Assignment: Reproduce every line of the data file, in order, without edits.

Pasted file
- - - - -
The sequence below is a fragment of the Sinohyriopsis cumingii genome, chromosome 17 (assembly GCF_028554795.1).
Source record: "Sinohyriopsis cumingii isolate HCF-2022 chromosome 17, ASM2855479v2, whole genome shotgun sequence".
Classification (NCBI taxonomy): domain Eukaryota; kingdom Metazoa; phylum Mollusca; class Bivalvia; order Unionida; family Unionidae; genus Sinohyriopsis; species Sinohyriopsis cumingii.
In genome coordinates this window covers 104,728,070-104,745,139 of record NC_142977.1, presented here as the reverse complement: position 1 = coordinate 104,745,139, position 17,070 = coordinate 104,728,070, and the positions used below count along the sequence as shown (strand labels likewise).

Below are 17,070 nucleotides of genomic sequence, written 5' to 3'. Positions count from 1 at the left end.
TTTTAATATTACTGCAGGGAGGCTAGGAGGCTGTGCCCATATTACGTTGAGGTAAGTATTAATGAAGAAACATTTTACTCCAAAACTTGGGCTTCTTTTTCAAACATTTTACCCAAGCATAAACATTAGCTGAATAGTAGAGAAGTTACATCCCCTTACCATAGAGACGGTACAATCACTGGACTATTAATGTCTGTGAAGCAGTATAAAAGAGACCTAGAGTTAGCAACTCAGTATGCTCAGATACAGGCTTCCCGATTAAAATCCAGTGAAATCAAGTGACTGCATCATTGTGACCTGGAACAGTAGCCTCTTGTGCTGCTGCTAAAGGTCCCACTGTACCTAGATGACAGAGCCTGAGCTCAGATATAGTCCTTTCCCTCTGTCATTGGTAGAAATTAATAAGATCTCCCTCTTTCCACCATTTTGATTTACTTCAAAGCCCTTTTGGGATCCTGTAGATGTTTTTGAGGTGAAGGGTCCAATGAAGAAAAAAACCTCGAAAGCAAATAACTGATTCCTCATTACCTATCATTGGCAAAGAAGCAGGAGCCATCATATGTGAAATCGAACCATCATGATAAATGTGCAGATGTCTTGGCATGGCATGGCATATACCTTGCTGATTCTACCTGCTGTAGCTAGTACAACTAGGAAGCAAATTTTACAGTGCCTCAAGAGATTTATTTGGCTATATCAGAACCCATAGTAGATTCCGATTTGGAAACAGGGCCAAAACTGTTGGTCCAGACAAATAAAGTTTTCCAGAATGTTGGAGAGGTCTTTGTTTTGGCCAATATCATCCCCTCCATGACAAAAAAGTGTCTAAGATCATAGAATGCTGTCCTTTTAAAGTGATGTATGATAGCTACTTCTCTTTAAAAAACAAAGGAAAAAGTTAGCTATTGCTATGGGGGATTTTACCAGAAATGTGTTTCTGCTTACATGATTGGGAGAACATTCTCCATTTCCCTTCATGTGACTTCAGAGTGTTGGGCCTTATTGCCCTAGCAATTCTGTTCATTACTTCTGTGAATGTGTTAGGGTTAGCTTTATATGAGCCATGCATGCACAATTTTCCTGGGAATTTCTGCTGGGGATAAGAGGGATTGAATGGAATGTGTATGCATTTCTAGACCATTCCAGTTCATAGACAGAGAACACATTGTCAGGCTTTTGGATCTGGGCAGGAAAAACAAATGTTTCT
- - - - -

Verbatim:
The sequence below is a fragment of the Sinohyriopsis cumingii genome, chromosome 17 (assembly GCF_028554795.1).
Source record: "Sinohyriopsis cumingii isolate HCF-2022 chromosome 17, ASM2855479v2, whole genome shotgun sequence".
Classification (NCBI taxonomy): domain Eukaryota; kingdom Metazoa; phylum Mollusca; class Bivalvia; order Unionida; family Unionidae; genus Sinohyriopsis; species Sinohyriopsis cumingii.
In genome coordinates this window covers 104,728,070-104,745,139 of record NC_142977.1, presented here as the reverse complement: position 1 = coordinate 104,745,139, position 17,070 = coordinate 104,728,070, and the positions used below count along the sequence as shown (strand labels likewise).

Below are 17,070 nucleotides of genomic sequence, written 5' to 3'. Positions count from 1 at the left end.
TTTTAATATTACTGCAGGGAGGCTAGGAGGCTGTGCCCATATTACGTTGAGGTAAGTATTAATGAAGAAACATTTTACTCCAAAACTTGGGCTTCTTTTTCAAACATTTTACCCAAGCATAAACATTAGCTGAATAGTAGAGAAGTTACATCCCCTTACCATAGAGACGGTACAATCACTGGACTATTAATGTCTGTGAAGCAGTATAAAAGAGACCTAGAGTTAGCAACTCAGTATGCTCAGATACAGGCTTCCCGATTAAAATCCAGTGAAATCAAGTGACTGCATCATTGTGACCTGGAACAGTAGCCTCTTGTGCTGCTGCTAAAGGTCCCACTGTACCTAGATGACAGAGCCTGAGCTCAGATATAGTCCTTTCCCTCTGTCATTGGTAGAAATTAATAAGATCTCCCTCTTTCCACCATTTTGATTTACTTCAAAGCCCTTTTGGGATCCTGTAGATGTTTTTGAGGTGAAGGGTCCAATGAAGAAAAAAACCTCGAAAGCAAATAACTGATTCCTCATTACCTATCATTGGCAAAGAAGCAGGAGCCATCATATGTGAAATCGAACCATCATGATAAATGTGCAGATGTCTTGGCATGGCATGGCATATACCTTGCTGATTCTACCTGCTGTAGCTAGTACAACTAGGAAGCAAATTTTACAGTGCCTCAAGAGATTTATTTGGCTATATCAGAACCCATAGTAGATTCCGATTTGGAAACAGGGCCAAAACTGTTGGTCCAGACAAATAAAGTTTTCCAGAATGTTGGAGAGGTCTTTGTTTTGGCCAATATCATCCCCTCCATGACAAAAAAGTGTCTAAGATCATAGAATGCTGTCCTTTTAAAGTGATGTATGATAGCTACTTCTCTTTAAAAAACAAAGGAAAAAGTTAGCTATTGCTATGGGGGATTTTACCAGAAATGTGTTTCTGCTTACATGATTGGGAGAACATTCTCCATTTCCCTTCATGTGACTTCAGAGTGTTGGGCCTTATTGCCCTAGCAATTCTGTTCATTACTTCTGTGAATGTGTTAGGGTTAGCTTTATATGAGCCATGCATGCACAATTTTCCTGGGAATTTCTGCTGGGGATAAGAGGGATTGAATGGAATGTGTATGCATTTCTAGACCATTCCAGTTCATAGACAGAGAACACATTGTCAGGCTTTTGGATCTGGGCAGGAAAAACAAATGTTTCT